Bail officially set for lawyers on charges in dog attack |

Bail officially set for lawyers on charges in dog attack


RED BLUFF, Calif. (AP) – The high-speed road trip of two lawyers facing felony charges in the dog mauling death of their neighbor ended Wednesday with a long ride back to San Francisco in the hands of deputies.

Marjorie Knoller and Robert Noel, wearing jail jumpsuits and shackled at the ankles and wrists, appeared briefly in court in this small town in far northern California.

The couple had been kept overnight in safety cells, checked every 15 minutes. They appeared without lawyers at Wednesday’s hearing and were unavailable for comment.

Tehama County Judge John Garaventa set bail at $2 million for Knoller and $1 million for Noel, and said they would have to provide twice that amount if they post a property bond.

Both are charged with involuntary manslaughter and keeping a mischievous dog that killed a human being. Knoller also is charged with second-degree murder.

Knoller faces the stiffer charge because she was with the dogs in the hallway of their apartment building on Jan. 26 when they fatally mauled lacrosse coach Dianne Whipple in the hallway of their apartment building.

The murder charge carries a possible sentence of 15 years to life in prison. Involuntary manslaughter is punishable by up to four years.

”We’ve never argued it’s intentional murder,” said San Francisco assistant district attorney James Hammer. ”It’s similar to firing into a crowd – you knew it was dangerous and you did it anyway.”

Knoller, 45, and her husband, Noel, 59, were indicted by a San Francisco grand jury Tuesday and surrendered an hour later at a house in Corning, about 170 miles northeast of San Francisco.

The couple was arrested at the rural, barn-red home of Darrel and Barbara Sichel. Robert Noel has represented Darrel Sichel in past legal matters and the Sichel’s said they have an ”open-door policy” for the attorney’s to visit.

When authorities followed Noel and and Knoller to Corning, they needed to borrow the Sichel’s fax machine in their home to attain the arrest warrants. Barbara Patton-Sichel defended the attorney’s who have come to be her friend.

”It’s sad. It’s a tragic accident that happened. They’re animal lovers and so are we. We have a lot in common,” Barbara Patton-Sichel said. ”It’s nothing they set out to do.”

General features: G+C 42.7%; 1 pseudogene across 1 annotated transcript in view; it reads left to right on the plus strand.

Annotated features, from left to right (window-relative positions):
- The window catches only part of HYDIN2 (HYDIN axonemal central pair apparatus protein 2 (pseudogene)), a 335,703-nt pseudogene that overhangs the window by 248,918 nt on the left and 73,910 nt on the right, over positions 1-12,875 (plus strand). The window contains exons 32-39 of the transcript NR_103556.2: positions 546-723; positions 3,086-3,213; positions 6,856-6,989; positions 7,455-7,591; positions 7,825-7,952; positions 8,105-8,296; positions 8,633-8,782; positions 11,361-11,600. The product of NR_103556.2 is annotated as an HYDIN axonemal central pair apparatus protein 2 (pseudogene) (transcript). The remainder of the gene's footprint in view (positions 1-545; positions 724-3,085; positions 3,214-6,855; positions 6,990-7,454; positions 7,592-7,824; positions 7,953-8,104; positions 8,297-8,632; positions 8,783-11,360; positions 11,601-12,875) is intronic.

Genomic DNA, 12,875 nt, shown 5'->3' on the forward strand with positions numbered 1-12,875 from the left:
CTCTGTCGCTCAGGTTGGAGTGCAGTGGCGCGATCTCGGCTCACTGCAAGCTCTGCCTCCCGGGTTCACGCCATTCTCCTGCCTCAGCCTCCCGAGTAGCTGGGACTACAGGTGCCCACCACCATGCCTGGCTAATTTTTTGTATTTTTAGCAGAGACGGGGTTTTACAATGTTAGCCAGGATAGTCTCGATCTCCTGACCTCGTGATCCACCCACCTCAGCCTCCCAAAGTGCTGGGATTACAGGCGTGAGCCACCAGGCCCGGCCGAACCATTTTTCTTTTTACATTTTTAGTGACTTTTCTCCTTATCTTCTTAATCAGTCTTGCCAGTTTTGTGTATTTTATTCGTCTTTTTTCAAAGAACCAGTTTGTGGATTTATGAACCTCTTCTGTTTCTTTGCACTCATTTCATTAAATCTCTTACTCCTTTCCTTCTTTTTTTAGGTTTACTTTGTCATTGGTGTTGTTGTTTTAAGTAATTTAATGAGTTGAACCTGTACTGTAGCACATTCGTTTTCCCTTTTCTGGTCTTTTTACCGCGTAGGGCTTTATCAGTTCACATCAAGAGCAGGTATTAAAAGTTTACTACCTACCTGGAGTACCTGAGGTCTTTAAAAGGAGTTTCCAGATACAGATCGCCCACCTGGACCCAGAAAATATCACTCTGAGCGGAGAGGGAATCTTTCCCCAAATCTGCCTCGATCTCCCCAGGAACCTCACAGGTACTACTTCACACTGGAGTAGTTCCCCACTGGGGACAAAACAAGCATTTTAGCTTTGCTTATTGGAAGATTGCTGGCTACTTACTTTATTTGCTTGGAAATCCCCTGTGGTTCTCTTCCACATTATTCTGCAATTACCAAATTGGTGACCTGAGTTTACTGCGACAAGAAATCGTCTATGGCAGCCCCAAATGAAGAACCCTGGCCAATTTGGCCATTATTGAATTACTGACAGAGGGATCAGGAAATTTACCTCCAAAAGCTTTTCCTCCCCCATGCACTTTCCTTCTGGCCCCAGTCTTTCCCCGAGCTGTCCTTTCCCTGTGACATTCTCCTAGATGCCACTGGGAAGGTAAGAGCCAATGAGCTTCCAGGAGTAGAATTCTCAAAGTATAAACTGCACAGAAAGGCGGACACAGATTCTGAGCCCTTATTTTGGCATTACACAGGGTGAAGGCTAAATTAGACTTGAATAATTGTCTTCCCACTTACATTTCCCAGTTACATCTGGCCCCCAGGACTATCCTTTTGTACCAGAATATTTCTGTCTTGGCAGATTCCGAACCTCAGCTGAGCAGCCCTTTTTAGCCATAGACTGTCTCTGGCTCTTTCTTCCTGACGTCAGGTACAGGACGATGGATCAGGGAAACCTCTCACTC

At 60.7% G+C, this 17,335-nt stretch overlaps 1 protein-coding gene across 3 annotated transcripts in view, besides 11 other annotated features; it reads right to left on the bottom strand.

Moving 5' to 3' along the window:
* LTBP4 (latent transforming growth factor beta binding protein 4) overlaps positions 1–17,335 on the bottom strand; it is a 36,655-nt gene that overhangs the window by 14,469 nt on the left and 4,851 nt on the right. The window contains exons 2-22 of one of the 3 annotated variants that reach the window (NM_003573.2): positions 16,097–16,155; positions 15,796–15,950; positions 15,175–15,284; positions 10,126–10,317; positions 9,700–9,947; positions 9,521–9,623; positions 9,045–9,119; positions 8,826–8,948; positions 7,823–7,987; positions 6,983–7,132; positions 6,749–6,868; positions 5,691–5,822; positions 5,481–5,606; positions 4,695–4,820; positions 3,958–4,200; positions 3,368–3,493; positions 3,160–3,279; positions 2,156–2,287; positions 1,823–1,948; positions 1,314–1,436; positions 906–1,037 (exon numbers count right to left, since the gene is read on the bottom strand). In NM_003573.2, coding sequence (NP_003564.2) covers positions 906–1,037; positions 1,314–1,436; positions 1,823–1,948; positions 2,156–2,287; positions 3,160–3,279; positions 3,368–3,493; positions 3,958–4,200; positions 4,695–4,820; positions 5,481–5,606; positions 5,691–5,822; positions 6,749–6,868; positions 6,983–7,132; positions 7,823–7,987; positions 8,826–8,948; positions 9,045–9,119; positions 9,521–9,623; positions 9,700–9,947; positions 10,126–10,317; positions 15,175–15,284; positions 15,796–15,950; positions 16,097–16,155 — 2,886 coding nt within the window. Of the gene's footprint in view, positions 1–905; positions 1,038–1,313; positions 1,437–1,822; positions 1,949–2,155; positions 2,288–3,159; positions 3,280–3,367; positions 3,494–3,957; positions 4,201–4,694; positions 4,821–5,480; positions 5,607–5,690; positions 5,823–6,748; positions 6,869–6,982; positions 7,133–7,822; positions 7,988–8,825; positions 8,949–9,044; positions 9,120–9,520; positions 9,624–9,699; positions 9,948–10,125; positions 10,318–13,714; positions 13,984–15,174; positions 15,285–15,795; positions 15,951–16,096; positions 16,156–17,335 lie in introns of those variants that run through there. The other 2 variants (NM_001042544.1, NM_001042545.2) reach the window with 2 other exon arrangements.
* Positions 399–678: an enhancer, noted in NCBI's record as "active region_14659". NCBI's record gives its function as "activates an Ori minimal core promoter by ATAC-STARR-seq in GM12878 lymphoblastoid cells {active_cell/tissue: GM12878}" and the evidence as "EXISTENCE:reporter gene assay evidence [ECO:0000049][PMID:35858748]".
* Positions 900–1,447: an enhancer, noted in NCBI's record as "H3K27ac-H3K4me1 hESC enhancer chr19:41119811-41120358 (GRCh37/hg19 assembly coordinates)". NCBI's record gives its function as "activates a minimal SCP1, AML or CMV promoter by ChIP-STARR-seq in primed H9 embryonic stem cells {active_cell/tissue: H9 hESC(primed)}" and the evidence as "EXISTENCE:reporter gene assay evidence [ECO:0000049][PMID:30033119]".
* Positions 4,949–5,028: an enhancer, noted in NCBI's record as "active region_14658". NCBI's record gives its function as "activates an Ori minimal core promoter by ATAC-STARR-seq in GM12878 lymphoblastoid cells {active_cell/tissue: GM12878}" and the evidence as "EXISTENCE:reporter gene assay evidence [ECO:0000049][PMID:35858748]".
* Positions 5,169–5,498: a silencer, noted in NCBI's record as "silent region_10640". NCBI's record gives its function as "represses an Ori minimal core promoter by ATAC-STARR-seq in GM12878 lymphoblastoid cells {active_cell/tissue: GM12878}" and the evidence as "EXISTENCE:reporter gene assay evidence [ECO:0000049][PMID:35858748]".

Knoller and Noel will be arraigned Thursday morning in San Francisco, where they testified Tuesday afternoon before the 19-member grand jury.

A short time later, Noel and Knoller were stopped by California Highway Patrol officers near Woodland – about 95 miles northeast of San Francisco. Noel was cited for driving at more than 85 mph.

Hammer said the bail was set high partly because Knoller and Noel were arrested so far from San Francisco.

”It’s consistent with flight – one could infer that,” he said.

Knoller and Noel were caring for the two Presa Canario-mastiffs when the dogs – a 120-pound male named Bane and a 113-pound female named Hera – fatally mauled Whipple, 33, a St. Mary’s College lacrosse coach. The lawyers lived next door to the 110-pound Whipple.

The animals were raised as part of a dog-fighting ring run out of Pelican Bay State Prison by inmates Paul Schneider and Dale Bretches, prison officials said, adding that the dogs were trained to guard criminal operations such as methamphetamine labs.

Schneider and Bretches are serving life sentences without parole. Schneider is doing time for robbery and attempted murder. Bretches was convicted of murder and assault with a deadly weapon while behind bars. Both belong to the Aryan Brotherhood, a white supremacist prison gang.

In one of the case’s many strange twists, Noel and Knoller adopted Schneider as their son in a procedure that became official just three days after Whipple’s death.

A few days later, Noel sent a letter to prosecutors blaming Whipple for the attack, suggesting she should have gone inside her apartment and not aggressively reacted to the dogs. He also accused Whipple of striking his wife as Knoller tried to pull the dogs away.

AP-WS-03-28-01 2118EST

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